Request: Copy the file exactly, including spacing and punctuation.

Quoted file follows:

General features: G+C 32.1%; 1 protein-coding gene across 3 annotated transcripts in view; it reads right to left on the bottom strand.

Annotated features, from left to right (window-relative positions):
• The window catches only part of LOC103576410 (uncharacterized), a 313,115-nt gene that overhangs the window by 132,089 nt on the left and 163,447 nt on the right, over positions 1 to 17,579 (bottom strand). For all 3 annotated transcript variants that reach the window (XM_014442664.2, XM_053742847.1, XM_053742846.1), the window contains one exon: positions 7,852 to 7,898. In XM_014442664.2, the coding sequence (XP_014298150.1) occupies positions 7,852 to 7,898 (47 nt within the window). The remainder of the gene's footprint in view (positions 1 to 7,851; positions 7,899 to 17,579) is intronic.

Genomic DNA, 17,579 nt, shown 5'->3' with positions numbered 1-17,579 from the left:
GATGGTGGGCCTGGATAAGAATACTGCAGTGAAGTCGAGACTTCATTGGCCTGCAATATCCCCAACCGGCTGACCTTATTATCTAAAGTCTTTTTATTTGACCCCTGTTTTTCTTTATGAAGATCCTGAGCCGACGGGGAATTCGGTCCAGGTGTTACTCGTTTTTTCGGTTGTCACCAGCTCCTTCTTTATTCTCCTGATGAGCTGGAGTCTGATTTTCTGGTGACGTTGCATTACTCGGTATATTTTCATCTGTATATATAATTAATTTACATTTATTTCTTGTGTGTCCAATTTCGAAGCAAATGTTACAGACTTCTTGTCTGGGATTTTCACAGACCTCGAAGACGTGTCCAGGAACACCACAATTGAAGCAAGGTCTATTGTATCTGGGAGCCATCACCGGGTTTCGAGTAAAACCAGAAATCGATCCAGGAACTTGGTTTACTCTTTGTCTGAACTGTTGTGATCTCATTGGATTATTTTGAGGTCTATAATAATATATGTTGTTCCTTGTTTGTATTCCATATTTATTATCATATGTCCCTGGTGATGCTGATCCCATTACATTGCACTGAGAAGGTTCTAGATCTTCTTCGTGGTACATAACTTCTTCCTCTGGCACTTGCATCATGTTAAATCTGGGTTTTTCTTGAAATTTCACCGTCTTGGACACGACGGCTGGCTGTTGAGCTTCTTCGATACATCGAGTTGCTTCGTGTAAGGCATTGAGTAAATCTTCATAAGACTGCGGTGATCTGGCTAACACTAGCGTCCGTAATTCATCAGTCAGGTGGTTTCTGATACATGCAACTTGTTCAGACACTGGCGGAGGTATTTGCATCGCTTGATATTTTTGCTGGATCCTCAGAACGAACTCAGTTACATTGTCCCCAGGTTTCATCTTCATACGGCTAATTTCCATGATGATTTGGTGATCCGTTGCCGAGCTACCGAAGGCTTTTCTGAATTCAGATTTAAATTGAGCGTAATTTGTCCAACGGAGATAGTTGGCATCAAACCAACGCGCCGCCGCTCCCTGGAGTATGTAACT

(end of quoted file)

General features: G+C 32.1%; 1 protein-coding gene across 3 annotated transcripts in view; it reads right to left on the bottom strand.

Annotated features, from left to right (window-relative positions):
• The window catches only part of LOC103576410 (uncharacterized), a 313,115-nt gene that overhangs the window by 132,089 nt on the left and 163,447 nt on the right, over positions 1 to 17,579 (bottom strand). For all 3 annotated transcript variants that reach the window (XM_014442664.2, XM_053742847.1, XM_053742846.1), the window contains one exon: positions 7,852 to 7,898. In XM_014442664.2, the coding sequence (XP_014298150.1) occupies positions 7,852 to 7,898 (47 nt within the window). The remainder of the gene's footprint in view (positions 1 to 7,851; positions 7,899 to 17,579) is intronic.

Genomic DNA, 17,579 nt, shown 5'->3' with positions numbered 1-17,579 from the left:
GATGGTGGGCCTGGATAAGAATACTGCAGTGAAGTCGAGACTTCATTGGCCTGCAATATCCCCAACCGGCTGACCTTATTATCTAAAGTCTTTTTATTTGACCCCTGTTTTTCTTTATGAAGATCCTGAGCCGACGGGGAATTCGGTCCAGGTGTTACTCGTTTTTTCGGTTGTCACCAGCTCCTTCTTTATTCTCCTGATGAGCTGGAGTCTGATTTTCTGGTGACGTTGCATTACTCGGTATATTTTCATCTGTATATATAATTAATTTACATTTATTTCTTGTGTGTCCAATTTCGAAGCAAATGTTACAGACTTCTTGTCTGGGATTTTCACAGACCTCGAAGACGTGTCCAGGAACACCACAATTGAAGCAAGGTCTATTGTATCTGGGAGCCATCACCGGGTTTCGAGTAAAACCAGAAATCGATCCAGGAACTTGGTTTACTCTTTGTCTGAACTGTTGTGATCTCATTGGATTATTTTGAGGTCTATAATAATATATGTTGTTCCTTGTTTGTATTCCATATTTATTATCATATGTCCCTGGTGATGCTGATCCCATTACATTGCACTGAGAAGGTTCTAGATCTTCTTCGTGGTACATAACTTCTTCCTCTGGCACTTGCATCATGTTAAATCTGGGTTTTTCTTGAAATTTCACCGTCTTGGACACGACGGCTGGCTGTTGAGCTTCTTCGATACATCGAGTTGCTTCGTGTAAGGCATTGAGTAAATCTTCATAAGACTGCGGTGATCTGGCTAACACTAGCGTCCGTAATTCATCAGTCAGGTGGTTTCTGATACATGCAACTTGTTCAGACACTGGCGGAGGTATTTGCATCGCTTGATATTTTTGCTGGATCCTCAGAACGAACTCAGTTACATTGTCCCCAGGTTTCATCTTCATACGGCTAATTTCCATGATGATTTGGTGATCCGTTGCCGAGCTACCGAAGGCTTTTCTGAATTCAGATTTAAATTGAGCGTAATTTGTCCAACGGAGATAGTTGGCATCAAACCAACGCGCCGCCGCTCCCTGGAGTATGTAACT